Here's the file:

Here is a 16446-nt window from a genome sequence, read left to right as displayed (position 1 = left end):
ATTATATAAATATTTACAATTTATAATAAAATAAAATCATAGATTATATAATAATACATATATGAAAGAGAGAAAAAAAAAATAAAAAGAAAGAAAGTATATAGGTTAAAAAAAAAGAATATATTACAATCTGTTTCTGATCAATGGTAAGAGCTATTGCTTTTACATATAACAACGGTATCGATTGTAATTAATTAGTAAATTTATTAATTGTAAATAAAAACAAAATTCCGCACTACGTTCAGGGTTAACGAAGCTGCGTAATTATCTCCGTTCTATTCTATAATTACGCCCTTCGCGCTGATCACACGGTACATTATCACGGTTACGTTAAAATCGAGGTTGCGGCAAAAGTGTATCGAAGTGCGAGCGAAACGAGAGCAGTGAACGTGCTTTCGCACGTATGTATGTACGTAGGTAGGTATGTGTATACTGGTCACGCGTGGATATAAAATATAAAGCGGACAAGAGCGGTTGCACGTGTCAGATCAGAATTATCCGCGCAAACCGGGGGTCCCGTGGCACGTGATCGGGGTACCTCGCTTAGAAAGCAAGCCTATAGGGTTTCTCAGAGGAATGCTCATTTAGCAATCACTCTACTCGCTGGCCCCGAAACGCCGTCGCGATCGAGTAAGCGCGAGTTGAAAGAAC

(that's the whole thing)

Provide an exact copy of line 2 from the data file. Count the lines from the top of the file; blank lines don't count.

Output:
ATTATATAAATATTTACAATTTATAATAAAATAAAATCATAGATTATATAATAATACATATATGAAAGAGAGAAAAAAAAAATAAAAAGAAAGAAAGTATATAGGTTAAAAAAAAAGAATATATTACAATCTGTTTCTGATCAATGGTAAGAGCTATTGCTTTTACATATAACAACGGTATCGATTGTAATTAATTAGTAAATTTATTAATTGTAAATAAAAACAAAATTCCGCACTACGTTCAGGGTTAACGAAGCTGCGTAATTATCTCCGTTCTATTCTATAATTACGCCCTTCGCGCTGATCACACGGTACATTATCACGGTTACGTTAAAATCGAGGTTGCGGCAAAAGTGTATCGAAGTGCGAGCGAAACGAGAGCAGTGAACGTGCTTTCGCACGTATGTATGTACGTAGGTAGGTATGTGTATACTGGTCACGCGTGGATATAAAATATAAAGCGGACAAGAGCGGTTGCACGTGTCAGATCAGAATTATCCGCGCAAACCGGGGGTCCCGTGGCACGTGATCGGGGTACCTCGCTTAGAAAGCAAGCCTATAGGGTTTCTCAGAGGAATGCTCATTTAGCAATCACTCTACTCGCTGGCCCCGAAACGCCGTCGCGATCGAGTAAGCGCGAGTTGAAAGAAC